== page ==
Financial literacy education is lacking in U.S. schools

The Council for Economic Education's 2018 Survey of the States reports there is no progress in financial literacy education in our schools in recent years.

The 2017 Champlain Making the Grade Study shows that more than half of the states received a C or lower in financial literacy education.

U.S. students fall in the middle of the pack among OECD countries for financial literacy, according to the OECD Programme for International Student Assessment (PISA).

 

U.S. Students are struggling under mounds of debt

Many students are ill-prepared to take on student loans and suffering the consequences. Read the Student Loan Serenity Prayer in the New York Times on February 10, 2018.

Student loan debt levels are unprecedented and college graduates are paying a hefty price. Read the 5 Facts about Student Loans as reported by the Pew Research Center on August 24, 2017.

Student loan debt levels reached $1.5 trillion in the first quarter of 2018.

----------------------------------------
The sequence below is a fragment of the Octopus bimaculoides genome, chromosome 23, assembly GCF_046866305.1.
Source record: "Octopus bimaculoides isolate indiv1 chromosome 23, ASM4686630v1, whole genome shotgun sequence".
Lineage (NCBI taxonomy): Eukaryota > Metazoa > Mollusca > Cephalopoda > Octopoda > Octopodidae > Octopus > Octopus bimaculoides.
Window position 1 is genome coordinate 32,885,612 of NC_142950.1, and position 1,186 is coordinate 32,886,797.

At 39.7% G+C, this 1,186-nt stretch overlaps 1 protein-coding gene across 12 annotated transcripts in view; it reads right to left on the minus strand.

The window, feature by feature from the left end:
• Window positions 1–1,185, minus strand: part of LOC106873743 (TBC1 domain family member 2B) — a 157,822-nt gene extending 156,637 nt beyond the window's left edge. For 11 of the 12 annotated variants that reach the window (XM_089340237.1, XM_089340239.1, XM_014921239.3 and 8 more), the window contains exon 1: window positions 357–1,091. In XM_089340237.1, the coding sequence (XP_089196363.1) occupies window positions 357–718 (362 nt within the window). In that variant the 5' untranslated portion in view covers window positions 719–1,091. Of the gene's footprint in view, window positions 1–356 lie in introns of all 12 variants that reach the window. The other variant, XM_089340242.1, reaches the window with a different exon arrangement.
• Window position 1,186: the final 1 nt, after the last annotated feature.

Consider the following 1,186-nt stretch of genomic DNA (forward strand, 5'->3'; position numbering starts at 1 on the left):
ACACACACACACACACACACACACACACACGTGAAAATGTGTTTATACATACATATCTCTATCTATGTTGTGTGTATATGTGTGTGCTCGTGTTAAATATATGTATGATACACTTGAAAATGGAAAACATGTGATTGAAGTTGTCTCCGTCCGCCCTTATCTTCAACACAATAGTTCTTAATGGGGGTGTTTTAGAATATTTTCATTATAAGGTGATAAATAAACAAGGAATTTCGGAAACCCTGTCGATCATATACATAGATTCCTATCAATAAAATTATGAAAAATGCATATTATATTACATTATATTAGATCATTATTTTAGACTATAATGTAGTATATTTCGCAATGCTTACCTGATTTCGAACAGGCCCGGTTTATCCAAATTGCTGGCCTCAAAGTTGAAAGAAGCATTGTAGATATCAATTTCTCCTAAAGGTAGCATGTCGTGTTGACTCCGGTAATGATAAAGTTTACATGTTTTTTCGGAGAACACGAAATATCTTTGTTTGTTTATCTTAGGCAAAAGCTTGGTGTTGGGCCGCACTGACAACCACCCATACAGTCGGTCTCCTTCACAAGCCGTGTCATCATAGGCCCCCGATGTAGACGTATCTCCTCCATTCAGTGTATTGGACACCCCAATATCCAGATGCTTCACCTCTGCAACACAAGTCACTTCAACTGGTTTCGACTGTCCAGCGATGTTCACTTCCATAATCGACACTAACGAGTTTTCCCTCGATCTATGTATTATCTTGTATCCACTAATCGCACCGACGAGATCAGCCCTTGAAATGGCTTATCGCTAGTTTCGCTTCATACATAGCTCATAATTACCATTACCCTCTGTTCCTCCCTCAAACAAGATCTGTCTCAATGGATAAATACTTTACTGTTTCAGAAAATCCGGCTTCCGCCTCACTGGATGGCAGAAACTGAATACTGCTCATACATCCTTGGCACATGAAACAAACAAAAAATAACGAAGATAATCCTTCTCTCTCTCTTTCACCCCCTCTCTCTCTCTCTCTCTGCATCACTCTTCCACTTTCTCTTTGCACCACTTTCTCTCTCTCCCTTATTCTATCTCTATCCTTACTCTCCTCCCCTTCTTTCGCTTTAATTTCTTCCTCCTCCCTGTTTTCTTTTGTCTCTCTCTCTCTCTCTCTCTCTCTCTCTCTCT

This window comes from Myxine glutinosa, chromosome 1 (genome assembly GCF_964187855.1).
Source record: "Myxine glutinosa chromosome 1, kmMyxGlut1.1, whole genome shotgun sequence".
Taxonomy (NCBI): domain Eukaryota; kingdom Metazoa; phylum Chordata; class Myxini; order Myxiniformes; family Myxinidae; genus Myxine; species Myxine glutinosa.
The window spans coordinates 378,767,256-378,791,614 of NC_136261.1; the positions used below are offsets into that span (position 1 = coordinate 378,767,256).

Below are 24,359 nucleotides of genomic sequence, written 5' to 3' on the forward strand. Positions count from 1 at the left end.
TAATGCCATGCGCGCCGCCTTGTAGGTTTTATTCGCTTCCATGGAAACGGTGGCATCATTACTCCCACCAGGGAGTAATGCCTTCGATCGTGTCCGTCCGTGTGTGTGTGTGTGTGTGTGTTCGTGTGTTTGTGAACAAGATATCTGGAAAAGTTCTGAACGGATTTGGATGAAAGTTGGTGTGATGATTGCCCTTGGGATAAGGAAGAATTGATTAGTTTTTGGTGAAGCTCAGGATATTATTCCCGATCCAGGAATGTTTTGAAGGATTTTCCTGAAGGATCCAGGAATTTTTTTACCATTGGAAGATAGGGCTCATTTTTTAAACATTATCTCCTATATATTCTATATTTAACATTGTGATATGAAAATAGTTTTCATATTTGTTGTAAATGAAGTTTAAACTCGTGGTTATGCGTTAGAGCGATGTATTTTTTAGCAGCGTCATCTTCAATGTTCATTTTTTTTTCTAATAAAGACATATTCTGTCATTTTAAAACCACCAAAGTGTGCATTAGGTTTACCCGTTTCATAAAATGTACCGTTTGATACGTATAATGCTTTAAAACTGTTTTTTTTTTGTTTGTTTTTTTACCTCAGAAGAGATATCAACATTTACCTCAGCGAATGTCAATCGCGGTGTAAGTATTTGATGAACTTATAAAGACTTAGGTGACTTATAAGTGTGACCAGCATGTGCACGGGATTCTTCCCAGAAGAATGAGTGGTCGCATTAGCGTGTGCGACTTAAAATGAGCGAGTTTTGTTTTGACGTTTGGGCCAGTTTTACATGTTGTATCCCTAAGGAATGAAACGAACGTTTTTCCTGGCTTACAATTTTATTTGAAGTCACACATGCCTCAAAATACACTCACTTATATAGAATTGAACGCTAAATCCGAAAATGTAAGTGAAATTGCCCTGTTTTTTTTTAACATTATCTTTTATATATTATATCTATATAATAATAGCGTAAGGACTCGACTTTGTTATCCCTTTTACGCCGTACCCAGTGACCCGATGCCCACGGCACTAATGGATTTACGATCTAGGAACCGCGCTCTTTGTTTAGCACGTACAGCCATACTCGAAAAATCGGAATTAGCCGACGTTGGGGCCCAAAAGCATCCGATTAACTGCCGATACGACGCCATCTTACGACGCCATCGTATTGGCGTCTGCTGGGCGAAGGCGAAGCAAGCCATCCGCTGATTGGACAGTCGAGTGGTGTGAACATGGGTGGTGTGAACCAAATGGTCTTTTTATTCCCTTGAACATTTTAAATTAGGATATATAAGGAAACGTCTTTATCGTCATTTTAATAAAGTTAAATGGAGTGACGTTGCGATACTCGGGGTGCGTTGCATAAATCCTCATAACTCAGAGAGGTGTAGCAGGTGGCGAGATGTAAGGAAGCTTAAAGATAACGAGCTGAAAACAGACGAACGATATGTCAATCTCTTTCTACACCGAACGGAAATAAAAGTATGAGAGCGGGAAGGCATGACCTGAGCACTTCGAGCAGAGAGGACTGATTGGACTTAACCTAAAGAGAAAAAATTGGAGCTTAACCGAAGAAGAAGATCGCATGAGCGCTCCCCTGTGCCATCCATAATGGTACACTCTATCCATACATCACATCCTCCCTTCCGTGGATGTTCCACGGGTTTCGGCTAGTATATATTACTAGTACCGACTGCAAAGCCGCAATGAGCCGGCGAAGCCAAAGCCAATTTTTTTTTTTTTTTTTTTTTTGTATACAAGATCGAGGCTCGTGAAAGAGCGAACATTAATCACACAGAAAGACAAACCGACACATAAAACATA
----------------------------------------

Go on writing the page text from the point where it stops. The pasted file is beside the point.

FINANCIAL HABITS OF YOUTH AND YOUNG ADULTS

A Cambridge University study show that by age 7, most financial habits have been formed.

USA Today reports that parents should talk to kids about money at age 12 or younger. 

Millennials struggle with personal finance according to a PWC study on financial habits and attitudes.

Millennials are fin-tech savvy but fall short on financial literacy according to the TIAA Institute and GFLEC.

 

FitMoney in the News

 Fitmoney Board of Directors joins Principal Joe Clarke of the Franklin School and Linda Firth from Lowell Five Bank in North Andover, MA. The Franklin School received a $100 check from Lowell Five Bank as the result of the highest participation rate in a savings program among fourth and fifth graders during the 2017/18 school year.

Fitmoney Board of Directors joins Principal Joe Clarke of the Franklin School and Linda Firth from Lowell Five Bank in North Andover, MA. The Franklin School received a $100 check from Lowell Five Bank as the result of the highest participation rate in a savings program among fourth and fifth graders during the 2017/18 school year.